As smartphone use increases around the world, ever more diverse language support is needed so that people can use new technology, whatever language they speak. Unfortunately, this isn’t always straightforward.
The Economist reports (by way of BoingBoing) that Ibrahima Sarr, a Senegalese coder is trying to translate Mozilla’s Firefox web browser and operating system into Fulah, a language spoken by 20 million people.
Unfortunately, there’s a problem: The language lacks many technological terms: So what to do. As it turns out, Sarr decided to make them up – based on existing cues from the language. As the Economist reports:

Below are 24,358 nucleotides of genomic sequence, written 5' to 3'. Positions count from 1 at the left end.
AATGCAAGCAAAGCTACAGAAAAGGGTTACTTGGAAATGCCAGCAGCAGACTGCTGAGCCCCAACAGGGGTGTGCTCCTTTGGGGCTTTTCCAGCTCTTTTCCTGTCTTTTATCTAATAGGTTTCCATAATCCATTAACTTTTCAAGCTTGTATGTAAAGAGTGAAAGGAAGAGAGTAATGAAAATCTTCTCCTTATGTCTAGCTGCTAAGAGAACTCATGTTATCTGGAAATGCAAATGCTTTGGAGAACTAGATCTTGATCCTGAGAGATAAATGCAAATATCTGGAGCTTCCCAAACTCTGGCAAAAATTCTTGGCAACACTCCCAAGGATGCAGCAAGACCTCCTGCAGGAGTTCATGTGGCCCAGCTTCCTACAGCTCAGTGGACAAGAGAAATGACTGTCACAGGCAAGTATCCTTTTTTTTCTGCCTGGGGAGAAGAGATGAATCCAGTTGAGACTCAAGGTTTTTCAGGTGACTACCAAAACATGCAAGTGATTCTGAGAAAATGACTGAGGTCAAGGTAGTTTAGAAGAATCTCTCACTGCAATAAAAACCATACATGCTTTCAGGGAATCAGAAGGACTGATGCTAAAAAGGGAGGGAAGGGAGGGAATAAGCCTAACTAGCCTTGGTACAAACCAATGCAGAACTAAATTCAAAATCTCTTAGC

““Crash” became hookii (a cow falling over but not dying); “timeout” became a honaama (your fish has got away). “Aspect ratio” became jeendondiral, a rebuke from elders when a fishing net is wrongly woven. In Malawi’s Chichewa language, which has 10m speakers, “cached pages” became mfutso wa tsamba, or bits of leftover food. The windowless houses of the 440,000 speakers of Zapotec, a family of indigenous languages in Mexico, meant that computer “windows” became “eyes”.”
Brilliant. This also means that next time you manage to avert a crash, you technically don’t have a cow, man.